GOP official tells Tennessee colleges to say Title IX doesn’t protect LGBTQ+ people

Discrimination on the basis of sexual orientation violates federal law, Department of Educations says

Josh Marcus
San Francisco
Sunday 04 September 2022 21:11 BST
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Universities in Tennessee are under pressure from a Republican state lawmaker who wants them to take down materials describing LGBTQ+ people as a protected group under federal law.

In August, representative John Ragan, chair of the state’s Government Operations Committee, sent letters to Tennessee schools including the University of Tennessee and East Tennessee State University, demanding they “immediately” the LGTBQ-inclusive language to comply with state law.

“Universities are not at liberty to ignore state law, regardless of their accreditation,” Mr Ragan told WREG-TV. “These are not governmental entities, and as such universities must follow state law over and above what these organizations tell them.”

He argued the schools must remove the language to comply with a July federal court ruling blocking the federal Department of Education from enforcing proposed regulations that would treat gender and sexual identity as a protected identities under Title IX, a 1972 federal law barring sex discrimination at educational insitutions that receive federal funding.

Mr Ragan’s letter-writing effort was met with mixed responses.

ETSU struck a statement from its website that read,  “individuals of all genders and sexual orientations and applies to students, faculty, staff … and other participants in University educational programs and activities,” News Channel 11 reported.

Kate Craig, an LGTBQ+ state senate candidate who attended ETSU, told WJHL the pressure on universities was “incredibly sad, tragic and dangerous for students at ETSU, because the protections that ETSU has offered to students, that does fall under Title IX.”

Meanwhile, the University of Tennessee said this week it felt its diversity and inclusion policies were fully compliant with applicable civil rights laws, writing in a response to Rep Ragan that “it did not modify its publications, policies, or websites relating to Title IX in response to either the June 23, 2021 letter from the U.S. Department of Education or the injunction issued on July 15, 2022, by the federal district court.”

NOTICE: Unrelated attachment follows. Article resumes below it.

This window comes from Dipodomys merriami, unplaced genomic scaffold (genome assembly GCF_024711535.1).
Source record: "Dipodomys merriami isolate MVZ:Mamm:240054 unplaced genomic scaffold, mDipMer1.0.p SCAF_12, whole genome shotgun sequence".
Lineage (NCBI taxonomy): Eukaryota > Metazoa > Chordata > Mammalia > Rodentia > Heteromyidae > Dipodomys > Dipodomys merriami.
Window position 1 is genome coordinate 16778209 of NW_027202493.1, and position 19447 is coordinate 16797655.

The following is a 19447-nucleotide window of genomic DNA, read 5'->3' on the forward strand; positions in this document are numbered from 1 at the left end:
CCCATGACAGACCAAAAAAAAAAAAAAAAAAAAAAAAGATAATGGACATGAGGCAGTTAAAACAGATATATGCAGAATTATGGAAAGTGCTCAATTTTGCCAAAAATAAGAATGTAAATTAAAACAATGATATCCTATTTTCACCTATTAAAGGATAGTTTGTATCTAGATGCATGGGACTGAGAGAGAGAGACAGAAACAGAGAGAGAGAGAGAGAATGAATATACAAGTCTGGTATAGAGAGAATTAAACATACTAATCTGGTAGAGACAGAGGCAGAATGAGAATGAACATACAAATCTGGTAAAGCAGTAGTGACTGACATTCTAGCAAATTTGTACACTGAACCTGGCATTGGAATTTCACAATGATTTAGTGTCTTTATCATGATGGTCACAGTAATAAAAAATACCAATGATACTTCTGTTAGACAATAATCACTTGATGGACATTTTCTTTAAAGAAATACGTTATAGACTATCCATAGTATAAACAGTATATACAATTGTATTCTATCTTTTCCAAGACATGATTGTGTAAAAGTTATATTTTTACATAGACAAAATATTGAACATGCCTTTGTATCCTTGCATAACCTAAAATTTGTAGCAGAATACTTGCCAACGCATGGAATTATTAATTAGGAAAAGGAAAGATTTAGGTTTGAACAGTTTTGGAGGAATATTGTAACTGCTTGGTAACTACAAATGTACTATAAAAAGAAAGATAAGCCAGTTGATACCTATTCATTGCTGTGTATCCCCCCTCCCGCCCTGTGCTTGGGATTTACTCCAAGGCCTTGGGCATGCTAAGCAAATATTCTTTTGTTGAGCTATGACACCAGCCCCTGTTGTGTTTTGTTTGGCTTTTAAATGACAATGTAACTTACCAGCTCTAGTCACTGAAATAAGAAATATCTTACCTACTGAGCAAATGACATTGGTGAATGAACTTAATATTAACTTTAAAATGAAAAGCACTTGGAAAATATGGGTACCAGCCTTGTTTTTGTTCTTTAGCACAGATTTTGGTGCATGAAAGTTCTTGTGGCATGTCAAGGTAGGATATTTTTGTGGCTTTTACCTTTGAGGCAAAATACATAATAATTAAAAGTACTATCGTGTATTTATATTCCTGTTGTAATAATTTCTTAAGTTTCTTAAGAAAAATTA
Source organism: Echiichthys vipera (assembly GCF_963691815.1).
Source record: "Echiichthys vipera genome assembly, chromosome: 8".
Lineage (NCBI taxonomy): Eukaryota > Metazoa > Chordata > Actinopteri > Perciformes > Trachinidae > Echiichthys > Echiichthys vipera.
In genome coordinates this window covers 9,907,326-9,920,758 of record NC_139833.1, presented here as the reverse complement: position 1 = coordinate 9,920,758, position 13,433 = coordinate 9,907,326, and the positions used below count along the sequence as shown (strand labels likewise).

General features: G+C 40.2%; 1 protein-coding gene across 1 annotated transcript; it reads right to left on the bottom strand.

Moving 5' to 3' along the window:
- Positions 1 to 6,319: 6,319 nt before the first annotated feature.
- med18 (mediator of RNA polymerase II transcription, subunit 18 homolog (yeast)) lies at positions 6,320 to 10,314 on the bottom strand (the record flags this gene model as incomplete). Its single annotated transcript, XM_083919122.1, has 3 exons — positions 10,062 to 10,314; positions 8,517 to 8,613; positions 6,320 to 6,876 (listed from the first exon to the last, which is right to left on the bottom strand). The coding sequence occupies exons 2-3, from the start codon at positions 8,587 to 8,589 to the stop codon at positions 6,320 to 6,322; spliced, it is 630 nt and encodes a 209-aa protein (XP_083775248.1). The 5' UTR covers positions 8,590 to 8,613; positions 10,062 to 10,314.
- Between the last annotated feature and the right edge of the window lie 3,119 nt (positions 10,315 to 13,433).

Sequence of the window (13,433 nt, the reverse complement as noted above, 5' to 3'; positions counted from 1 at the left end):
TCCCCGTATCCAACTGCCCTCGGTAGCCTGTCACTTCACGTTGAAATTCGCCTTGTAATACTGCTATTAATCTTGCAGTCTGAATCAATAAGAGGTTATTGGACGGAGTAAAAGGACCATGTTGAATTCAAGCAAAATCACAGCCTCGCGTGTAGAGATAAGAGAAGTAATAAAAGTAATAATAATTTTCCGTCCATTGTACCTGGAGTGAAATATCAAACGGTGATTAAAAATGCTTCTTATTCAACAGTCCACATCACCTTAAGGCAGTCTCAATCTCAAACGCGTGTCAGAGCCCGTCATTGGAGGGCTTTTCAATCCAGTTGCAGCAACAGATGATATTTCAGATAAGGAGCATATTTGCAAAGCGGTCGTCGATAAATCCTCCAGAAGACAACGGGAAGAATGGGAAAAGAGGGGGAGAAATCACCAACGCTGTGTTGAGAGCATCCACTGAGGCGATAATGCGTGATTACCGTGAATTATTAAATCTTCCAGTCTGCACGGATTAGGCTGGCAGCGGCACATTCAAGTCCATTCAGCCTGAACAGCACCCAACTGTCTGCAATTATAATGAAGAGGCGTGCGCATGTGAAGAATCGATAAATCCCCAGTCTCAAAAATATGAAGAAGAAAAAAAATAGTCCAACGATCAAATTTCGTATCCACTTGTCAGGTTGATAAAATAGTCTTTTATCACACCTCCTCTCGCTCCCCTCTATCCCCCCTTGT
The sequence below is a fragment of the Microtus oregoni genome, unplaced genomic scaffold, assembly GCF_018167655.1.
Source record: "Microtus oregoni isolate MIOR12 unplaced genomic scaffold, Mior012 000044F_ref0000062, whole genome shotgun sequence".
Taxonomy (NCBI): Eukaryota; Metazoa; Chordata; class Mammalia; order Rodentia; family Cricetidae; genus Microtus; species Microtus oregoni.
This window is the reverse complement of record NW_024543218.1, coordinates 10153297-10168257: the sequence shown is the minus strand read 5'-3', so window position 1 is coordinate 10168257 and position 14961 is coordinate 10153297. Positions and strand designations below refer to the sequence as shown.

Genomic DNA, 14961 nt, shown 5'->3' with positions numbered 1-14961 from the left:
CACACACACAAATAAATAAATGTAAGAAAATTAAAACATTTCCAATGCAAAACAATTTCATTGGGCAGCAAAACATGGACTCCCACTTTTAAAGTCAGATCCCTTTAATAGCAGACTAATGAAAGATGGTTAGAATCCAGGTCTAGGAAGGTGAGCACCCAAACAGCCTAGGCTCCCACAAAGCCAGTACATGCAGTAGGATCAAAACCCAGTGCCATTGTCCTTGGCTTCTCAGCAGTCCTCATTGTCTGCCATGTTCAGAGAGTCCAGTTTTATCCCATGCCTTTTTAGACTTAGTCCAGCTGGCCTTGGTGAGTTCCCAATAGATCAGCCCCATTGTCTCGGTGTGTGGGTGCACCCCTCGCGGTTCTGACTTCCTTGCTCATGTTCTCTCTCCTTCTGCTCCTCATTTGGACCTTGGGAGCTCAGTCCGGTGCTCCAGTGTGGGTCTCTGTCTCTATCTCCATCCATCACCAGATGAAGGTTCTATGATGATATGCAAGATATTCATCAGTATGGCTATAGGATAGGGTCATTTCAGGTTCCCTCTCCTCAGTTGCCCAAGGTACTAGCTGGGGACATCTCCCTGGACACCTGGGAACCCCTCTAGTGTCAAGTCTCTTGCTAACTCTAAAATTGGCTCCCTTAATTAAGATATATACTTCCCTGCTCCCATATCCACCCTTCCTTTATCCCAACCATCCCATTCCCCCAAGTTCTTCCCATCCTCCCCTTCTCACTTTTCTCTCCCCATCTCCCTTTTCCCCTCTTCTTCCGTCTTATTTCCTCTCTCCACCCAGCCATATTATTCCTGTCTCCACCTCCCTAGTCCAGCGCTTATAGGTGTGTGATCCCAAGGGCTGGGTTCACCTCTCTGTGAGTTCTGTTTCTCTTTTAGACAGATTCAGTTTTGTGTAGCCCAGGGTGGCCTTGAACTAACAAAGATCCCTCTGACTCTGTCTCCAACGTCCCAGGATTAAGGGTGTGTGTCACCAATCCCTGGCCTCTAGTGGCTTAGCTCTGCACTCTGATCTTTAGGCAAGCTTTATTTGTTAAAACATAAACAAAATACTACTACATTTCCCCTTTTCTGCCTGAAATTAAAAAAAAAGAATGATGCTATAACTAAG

Representative Ragan has pushed for various policies to diminish LGTBQ representation in educational settings, including a controversial Tennessee law that bans K-12 educators from teaching certain ideas about race and gender in the classroom.

The law contains 14 “prohibited concepts,” and comes with stiff financial penalties for violators.

“If you don’t like the law, you can file another bill to change it.” said Mr Ragan told colleagues earlier this year.

In July, in a lawsuit from 20 Republican attorneys general led by Tennessee, a Trump-appointed federal judge found that proposed federal regulations applying Title IX to LGTBQ+ people “directly interferes with and threatens Plaintiff States’ ability to continue enforcing their state laws.”

“As it currently stands, plaintiffs must choose between the threat of legal consequences — enforcement action, civil penalties, and the withholding of federal funding — or altering their state laws to ensure compliance with the guidance and avoid such adverse action,” judge Charles Atchley wrote in his ruling.

The GOP states argued in the suit that the new DOE rules would force them to go against their state laws barring trans people from using bathrooms and playing on sports teams that match their gender identity.

Both federal officials and recent court rulings say that LGTBQ+ people are protected under federal law.

According to the Department of Education, Title IX requires universities to operate “in a nondiscriminatory manner free of discrimination based on sex including sexual orientation and gender identity” in key areas like admissions, recruitment, sports, financial aid, and sexual harassment reporting and discipline.

The department explained the proposed regulations suspended in the recent court ruling “reflect the Department’s continued commitment to ensuring that federally funded education programs and activities are free from all forms of sex discrimination, including discrimination on the basis of sex stereotypes, sex characteristics, pregnancy or related conditions, sexual orientation, and gender identity.”

In 2020, the US Supreme Court ruled in Bostock v Clayton County ruled discrimination based on sexual orientation vioaltes the Civil Rights Act, after a Georgia government employee was fired for participating after it was discovered he played in a gay recreational softball league. 

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